When Darryl Kistler first met Rev. Jeremiah Wright Jr., Kistler was a graduate student in seminary school assigned to chauffer Wright, a keynote speaker, for the week. He remembers Wright as a charismatic and talkative man, eagerly engaging Kistler in conversation ranging from church theology to professional basketball.
“You’d ask him one question, and he’d talk for hours,” said Kistler, who started six months ago as reverend of Kalispell’s branch of the United Church of Christ – the same church as Wright’s.
Recently Wright’s outspoken rhetoric has drawn national criticism and caused a firestorm around presidential candidate Barack Obama, a member of the retired pastor’s former church, Trinity United Church of Christ in Chicago. Last week, Brite Divinity School in Fort Worth – Kistler’s alma matter and where he first met Wright – announced that Wright would not attend an awards banquet there because of safety concerns.
Here in the Flathead, the national controversy hasn’t made it into any of Kistler’s sermons at Kalispell’s UCC – “We’ve had Palm Sunday and Easter, and there’s more important messages for those days than Rev. Wright” – but the topic has come up in individual conversation and book and movie nights at the church. Kistler hopes the national attention will help the country address racial issues and bring those who resonate with the church’s message through its doors.
“To ignore the fact that there are still racial tensions and issues,” Kistler added, “especially for a black church like Trinity, would be ignoring the history of this country.”
A few curious Flathead citizens, drawn to the local branch by the controversy, likely found few similarities between the two congregations.
Wright’s church, with about 8,000 members, boasts the largest congregation of any UCC church in the country. The majority of its members are black. The church building is new; its services boisterous; and its choir lively.
In Kalispell, Flathead Valley UCC appears in sharp contrast. Its 30 to 40 weekly churchgoers are mostly white and sing from traditional hymnals. Nestled in a residential community west of Kalispell’s downtown, the sanctuary is welcoming and modest. Kistler, 33, isn’t as fiery as his Chicagoan counterpart.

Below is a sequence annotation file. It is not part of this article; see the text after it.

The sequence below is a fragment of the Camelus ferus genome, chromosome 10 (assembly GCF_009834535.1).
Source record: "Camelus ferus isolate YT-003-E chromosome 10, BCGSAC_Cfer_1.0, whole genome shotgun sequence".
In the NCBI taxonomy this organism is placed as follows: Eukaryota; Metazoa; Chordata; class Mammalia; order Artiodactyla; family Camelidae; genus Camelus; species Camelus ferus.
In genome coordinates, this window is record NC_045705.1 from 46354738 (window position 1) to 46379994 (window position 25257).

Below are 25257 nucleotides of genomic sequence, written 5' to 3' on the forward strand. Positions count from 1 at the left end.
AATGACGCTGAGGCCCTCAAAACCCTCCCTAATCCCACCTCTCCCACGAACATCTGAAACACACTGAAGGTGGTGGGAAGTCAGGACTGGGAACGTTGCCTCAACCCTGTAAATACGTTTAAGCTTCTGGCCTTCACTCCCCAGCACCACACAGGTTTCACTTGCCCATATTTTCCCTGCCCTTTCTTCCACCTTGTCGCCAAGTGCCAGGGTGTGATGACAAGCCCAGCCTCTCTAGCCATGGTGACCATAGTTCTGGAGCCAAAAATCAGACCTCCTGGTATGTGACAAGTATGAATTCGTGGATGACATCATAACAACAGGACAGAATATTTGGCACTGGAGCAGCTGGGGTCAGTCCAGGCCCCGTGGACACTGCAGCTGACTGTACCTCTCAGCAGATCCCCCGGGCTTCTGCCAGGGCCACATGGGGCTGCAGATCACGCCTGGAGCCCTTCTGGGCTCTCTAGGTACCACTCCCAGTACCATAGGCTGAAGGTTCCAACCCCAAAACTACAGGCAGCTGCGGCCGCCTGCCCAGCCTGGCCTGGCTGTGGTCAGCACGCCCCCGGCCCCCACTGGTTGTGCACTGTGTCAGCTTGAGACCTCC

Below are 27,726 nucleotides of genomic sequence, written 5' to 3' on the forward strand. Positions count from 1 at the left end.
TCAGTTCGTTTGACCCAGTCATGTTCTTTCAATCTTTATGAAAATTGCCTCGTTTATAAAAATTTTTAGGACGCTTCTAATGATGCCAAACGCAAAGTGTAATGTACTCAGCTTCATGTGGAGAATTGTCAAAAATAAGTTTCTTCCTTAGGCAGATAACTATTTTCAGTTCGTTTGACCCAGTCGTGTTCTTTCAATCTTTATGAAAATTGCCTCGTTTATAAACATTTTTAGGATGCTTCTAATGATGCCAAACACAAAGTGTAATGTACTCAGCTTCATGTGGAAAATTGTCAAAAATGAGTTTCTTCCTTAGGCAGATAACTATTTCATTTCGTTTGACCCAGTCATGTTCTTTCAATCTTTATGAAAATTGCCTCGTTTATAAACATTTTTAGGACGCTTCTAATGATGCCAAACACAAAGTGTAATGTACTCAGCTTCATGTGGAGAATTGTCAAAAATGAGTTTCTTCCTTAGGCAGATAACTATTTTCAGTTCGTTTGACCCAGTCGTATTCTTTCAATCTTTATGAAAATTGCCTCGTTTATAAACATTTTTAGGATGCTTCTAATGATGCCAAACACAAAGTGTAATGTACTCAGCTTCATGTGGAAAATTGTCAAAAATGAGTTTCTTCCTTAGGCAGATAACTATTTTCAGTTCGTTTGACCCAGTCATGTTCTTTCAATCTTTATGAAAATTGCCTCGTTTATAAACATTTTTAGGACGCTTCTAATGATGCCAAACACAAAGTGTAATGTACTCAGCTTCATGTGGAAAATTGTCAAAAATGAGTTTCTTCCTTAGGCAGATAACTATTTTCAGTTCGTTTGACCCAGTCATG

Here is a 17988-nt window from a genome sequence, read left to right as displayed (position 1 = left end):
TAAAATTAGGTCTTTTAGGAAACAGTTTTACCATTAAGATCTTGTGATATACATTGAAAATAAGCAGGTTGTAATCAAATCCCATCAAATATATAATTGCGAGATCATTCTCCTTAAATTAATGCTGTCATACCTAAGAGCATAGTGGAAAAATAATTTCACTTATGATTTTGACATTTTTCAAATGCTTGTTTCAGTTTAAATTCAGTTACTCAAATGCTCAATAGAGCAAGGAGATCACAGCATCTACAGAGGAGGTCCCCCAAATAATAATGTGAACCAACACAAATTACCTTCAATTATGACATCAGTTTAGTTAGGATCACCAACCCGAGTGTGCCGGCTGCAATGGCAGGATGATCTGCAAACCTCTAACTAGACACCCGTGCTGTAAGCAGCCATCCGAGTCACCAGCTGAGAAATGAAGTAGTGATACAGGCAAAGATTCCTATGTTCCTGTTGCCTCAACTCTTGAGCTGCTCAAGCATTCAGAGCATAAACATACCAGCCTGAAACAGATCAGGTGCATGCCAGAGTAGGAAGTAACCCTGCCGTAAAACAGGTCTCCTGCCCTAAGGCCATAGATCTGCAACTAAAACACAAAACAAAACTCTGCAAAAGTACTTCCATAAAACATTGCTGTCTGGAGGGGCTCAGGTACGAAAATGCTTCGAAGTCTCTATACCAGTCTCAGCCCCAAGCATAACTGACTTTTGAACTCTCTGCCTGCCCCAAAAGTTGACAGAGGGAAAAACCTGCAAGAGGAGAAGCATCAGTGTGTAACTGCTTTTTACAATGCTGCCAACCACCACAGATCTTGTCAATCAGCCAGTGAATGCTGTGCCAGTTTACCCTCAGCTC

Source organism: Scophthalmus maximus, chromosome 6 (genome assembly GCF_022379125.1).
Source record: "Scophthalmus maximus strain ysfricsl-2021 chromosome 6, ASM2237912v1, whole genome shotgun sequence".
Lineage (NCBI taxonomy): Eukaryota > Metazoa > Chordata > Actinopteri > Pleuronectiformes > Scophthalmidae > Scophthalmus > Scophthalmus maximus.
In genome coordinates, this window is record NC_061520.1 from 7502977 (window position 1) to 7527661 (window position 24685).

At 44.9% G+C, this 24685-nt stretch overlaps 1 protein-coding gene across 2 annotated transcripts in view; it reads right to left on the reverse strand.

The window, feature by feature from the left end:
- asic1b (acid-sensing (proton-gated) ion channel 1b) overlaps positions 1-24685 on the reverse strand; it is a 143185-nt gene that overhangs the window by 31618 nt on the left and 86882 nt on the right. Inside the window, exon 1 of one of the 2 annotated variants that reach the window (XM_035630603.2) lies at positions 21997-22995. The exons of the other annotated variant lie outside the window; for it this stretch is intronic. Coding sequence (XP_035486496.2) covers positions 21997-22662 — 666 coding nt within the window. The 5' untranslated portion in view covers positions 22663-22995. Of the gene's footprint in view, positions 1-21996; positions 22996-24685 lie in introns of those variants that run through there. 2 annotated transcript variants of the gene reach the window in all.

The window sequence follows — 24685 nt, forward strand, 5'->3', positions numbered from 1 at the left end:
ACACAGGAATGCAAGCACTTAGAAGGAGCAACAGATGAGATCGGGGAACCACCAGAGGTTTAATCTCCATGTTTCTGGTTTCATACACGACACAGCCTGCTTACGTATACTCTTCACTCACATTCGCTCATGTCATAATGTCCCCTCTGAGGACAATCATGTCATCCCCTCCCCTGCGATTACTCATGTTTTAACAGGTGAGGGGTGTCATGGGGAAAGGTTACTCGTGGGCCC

“We try to think of the whole world as ‘we’ instead of ‘us and them’ and that’s certainly not what’s being discussed in national media or ascribed to that pastor,” Anne Clark, a member of the Flathead UCC congregation, said. “If we’re anti anything, it’s hate.”
UCC churches aren’t governed by regional elders or bishops, giving individual congregations a great deal of freedom in their areas of worship, congregational life and doctrine. But as part of the same denomination, the two churches, though thousands of miles apart, adhere to many of the same principles. While Kistler – admittedly an avid Obama supporter – said he found many of Wright’s comments “inappropriate” and “disappointing,” he said coverage of the controversy gives only a superficial understanding of the UCC, Wright and black theology.
“When I first heard some of his comments, I was like ‘Oh no man, not cool.’ In part because I thought they were offensive and in part because I don’t think (Wright) even truly believes that,” Kistler said. “But I also don’t think you judge him from two-minute sound bites on TV. Reverend Wright has done a lot of wonderful things, and I’m not saying he’s perfect or totally right here, but I think he’s been swift-boated.”
The controversy over Wright erupted last month when racially charged excerpts of his sermons were broadcast on television and distributed over the Internet. Wright’s critics have called him a black separatist, pointing to comments such as “God damn America” and “U.S. of KKKA” and Trinity’s church slogan, “Unashamedly Black and Unapologetically Christian.”